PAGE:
Writing and gardening are closely intertwined in my life. I graduate, in July, from Fairfield University’s limited residency MFA program in writing. And I just laid claim to this patch of ground on the side of our house. For fifteen years it was in the shadow of a huge pine tree. When the pine tree came down, I was assured that the soil was so changed that nothing could grow. But when I came back from last summer’s ten day residency away from home, this vegetation greeted me. I have no idea what half those plants are. I love that they prove that something can grow in the space. But now it’s time to go for what I really want.
For Mother’s Day, I asked the young men in our house to please help me by preparing our vegetable garden (a small patch of ground roughly the size of a double bed) and this newly liberated area for planting. The vegetable garden has always been a little wild. My husband and I work at several jobs but none that pay much, so the “landscaping” of my garden depends heavily on discarded construction materials and ingenuity. The beans grow on trellises forged of tomato stakes and vinyl lattice trimmed from porches; the front border is made of cement blocks whose holes each contain a different herb.
This new space, however, will be something altogether different. I bought plastic fencing and fertilizer, mulch and rose bushes. The men and I pulled weeds, and they rotor-tilled the hardened ground, put up the border, spread the mulch and manure. On a day when the writing wasn’t going well, I took a shovel and dug four holes, one for each rose bush. I planted seeds I had chosen at the store, surprised by the combination I settled on. We watered the patch. We are waiting.
Before I applied for the MFA program, I was already a writer, had been paid to write, had edited an online magazine, had articles and even a podcast published, and had given speeches. Why, then, did I undertake an MFA in writing? For the same reason that it was important to weed, fence, and prepare the soil for the new flower bed. The vegetable garden feeds the body. The roses, sunflowers, cosmos flowers, petunias and lavender that I planted where that chaos had reigned will feed something else. But they couldn’t grow without the structure. And I applied for the program because I needed the same preparation.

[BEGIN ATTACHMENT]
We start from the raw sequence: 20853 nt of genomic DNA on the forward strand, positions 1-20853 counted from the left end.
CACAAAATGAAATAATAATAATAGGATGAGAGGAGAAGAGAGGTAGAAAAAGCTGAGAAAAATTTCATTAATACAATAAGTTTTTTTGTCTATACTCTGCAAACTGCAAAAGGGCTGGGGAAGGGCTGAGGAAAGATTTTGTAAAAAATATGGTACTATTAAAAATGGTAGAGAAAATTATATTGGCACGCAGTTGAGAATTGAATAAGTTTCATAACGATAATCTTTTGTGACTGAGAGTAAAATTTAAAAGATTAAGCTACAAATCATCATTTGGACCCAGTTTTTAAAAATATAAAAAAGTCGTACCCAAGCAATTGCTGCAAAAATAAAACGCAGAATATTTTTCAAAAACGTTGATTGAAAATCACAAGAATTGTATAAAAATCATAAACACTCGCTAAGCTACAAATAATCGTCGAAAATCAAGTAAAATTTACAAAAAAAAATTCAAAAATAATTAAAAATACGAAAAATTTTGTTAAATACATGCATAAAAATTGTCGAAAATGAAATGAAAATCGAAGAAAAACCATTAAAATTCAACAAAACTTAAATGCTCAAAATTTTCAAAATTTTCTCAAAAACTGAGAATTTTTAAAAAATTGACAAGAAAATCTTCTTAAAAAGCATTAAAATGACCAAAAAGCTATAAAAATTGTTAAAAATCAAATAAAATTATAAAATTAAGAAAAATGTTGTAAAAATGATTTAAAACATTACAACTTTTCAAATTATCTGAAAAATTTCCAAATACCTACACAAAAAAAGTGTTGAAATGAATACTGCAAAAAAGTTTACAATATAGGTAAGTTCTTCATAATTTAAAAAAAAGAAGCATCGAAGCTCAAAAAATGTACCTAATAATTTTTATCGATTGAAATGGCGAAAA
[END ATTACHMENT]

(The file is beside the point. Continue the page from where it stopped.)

I had taken a hiatus from active publishing and lost touch with my writer friends while my children were teenagers. When I came up for air, I needed peers, mentors, new technical skills, and inspiration. I found them all in this program, and now I am applying what I’ve learned about writing to my life, for which gardening supplies so many metaphors. When I am launched, in July, into the pool of gracious, generative, funny and talented alumni who have helped me so during the past four semesters, it will be time for me, also, to bear fruit.
I welcome the strange plants that appear in my mulch pile, and if they are hearty and desirable, I transfer them to the garden. But I have learned that if I do not plan and plant, weed and tend a garden, something will grow there, and it won’t be what I want. It might not even be something I recognize.
And so I embrace serendipity in my writing, at the seed rack, in my garden, and in my life. But serendipity works better if you’ve first rotor-tilled and mulched, set up a border and defined what it is you want to grow. There have been years when both my writing and my garden had to lie fallow. But now, it is exhilarating to plan and dig, to till and weed, to write and edit, to plant, and to submit.
I look forward to sharing what grows.
Photo: This is the before picture of my new attempted flower garden. Copyright: Ann McLellan Lardas